Bertha weakened to a tropical storm just a day after becoming a hurricane as it moves northward in the Atlantic, posing no direct threat to the U.S. East Coast.
The storm’s maximum sustained winds decreased to near 65 mph early Tuesday with gradual weakening expected over the next two days.
The U.S. National Hurricane Center says Bertha is forecast to pass midway between the East Coast and Bermuda later in the morning.
The storm is centered about 475 miles west of Bermuda and is moving north-northeast near 22 mph.
On Sunday, the storm buffeted parts of the Bahamas and the Turks & Caicos with rain and gusty winds, after passing over the Dominican Republic. Earlier, it dumped rain on Puerto Rico.
Local conditions kept Bertha at bay
A small region of low pressure is just east of Jacksonville Beach, it is associated with a larger trough of upper winds that is deflecting Bertha way from the United States.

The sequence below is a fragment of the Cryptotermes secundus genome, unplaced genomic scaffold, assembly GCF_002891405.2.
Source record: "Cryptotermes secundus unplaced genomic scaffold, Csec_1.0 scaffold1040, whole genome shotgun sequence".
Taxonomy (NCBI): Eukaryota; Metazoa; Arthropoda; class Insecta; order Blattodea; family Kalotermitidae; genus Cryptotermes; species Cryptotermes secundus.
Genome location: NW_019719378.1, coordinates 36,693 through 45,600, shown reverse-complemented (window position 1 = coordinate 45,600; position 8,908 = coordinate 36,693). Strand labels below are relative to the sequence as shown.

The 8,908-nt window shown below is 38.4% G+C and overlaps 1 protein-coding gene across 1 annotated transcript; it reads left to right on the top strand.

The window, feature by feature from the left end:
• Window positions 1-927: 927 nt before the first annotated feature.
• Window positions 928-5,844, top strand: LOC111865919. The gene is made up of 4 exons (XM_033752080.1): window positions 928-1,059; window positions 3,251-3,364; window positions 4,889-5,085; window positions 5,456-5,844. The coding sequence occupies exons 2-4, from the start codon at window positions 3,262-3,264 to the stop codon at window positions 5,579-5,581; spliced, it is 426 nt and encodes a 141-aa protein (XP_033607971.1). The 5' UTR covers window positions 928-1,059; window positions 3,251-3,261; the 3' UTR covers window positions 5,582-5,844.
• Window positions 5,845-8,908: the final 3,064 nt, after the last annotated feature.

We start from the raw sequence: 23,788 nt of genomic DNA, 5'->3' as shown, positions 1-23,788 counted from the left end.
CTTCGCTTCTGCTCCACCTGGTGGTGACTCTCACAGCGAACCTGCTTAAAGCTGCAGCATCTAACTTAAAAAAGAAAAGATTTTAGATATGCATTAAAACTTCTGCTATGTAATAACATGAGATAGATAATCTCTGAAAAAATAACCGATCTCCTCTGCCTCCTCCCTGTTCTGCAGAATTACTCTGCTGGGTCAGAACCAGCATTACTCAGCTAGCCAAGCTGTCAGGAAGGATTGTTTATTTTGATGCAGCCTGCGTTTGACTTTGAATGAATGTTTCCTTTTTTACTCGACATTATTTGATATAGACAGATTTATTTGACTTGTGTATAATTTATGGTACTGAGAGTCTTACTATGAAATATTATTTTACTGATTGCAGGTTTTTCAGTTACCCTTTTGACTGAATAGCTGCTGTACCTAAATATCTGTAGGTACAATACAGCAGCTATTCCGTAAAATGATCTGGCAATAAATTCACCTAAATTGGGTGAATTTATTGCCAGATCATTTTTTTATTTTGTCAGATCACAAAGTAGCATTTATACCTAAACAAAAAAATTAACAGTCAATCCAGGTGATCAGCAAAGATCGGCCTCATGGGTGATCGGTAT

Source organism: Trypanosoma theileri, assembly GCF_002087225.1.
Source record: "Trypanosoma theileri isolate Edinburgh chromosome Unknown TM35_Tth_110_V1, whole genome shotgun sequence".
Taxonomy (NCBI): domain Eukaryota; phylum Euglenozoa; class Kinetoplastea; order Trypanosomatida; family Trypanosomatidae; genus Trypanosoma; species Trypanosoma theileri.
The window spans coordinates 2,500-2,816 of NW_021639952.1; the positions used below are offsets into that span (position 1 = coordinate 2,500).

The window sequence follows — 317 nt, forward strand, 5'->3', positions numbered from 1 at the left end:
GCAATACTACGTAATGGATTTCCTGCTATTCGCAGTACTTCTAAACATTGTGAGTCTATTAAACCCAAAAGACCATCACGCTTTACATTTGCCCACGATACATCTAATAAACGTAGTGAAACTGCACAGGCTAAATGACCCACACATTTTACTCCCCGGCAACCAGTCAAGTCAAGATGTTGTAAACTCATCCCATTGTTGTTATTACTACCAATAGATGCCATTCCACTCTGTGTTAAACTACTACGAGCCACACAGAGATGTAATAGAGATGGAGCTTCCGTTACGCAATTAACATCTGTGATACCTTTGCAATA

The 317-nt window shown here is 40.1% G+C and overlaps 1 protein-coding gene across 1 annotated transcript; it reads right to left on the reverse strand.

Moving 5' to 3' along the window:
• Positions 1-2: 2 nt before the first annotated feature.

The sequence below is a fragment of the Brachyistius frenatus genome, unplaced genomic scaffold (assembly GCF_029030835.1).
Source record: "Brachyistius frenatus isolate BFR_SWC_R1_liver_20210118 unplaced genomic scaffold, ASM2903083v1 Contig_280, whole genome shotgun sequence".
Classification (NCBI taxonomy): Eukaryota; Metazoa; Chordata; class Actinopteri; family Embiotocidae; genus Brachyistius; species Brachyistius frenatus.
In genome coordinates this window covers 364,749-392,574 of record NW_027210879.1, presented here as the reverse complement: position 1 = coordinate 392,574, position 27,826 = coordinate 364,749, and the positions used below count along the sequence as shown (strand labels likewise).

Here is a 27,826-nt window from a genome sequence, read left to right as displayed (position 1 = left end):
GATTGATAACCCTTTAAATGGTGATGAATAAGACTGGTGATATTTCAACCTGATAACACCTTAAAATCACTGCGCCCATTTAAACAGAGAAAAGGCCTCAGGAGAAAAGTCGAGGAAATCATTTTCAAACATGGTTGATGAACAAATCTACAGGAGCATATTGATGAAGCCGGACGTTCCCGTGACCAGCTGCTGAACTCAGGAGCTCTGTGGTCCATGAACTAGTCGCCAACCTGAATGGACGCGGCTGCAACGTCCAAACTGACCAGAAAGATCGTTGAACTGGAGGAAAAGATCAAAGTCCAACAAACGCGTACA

Historically, August storms tend to travel more westerly and frequently (not always) cut through the Caribbean Sea and hit land areas from Cuba to Mexico to the United States.
Bertha has been slowly turning more northward and soon to be northeastward away from the United States.
Why? The biggest reason is related to the unusually cool summer in the Eastern United States. An unusually strong Great Lakes low pressure has anchored a stronger than normal flow of southwesterly winds along the east coast of the United States. This has deflected both Aurthur and Bertha to pass just along or just east of the United States.
Medium range forecast patterns suggest that it will persist at least into the end of August, which is a good thing, in case the next storm heads towards the United States.
Better, of course, would be if it could persist throughout the rest of the hurricane season.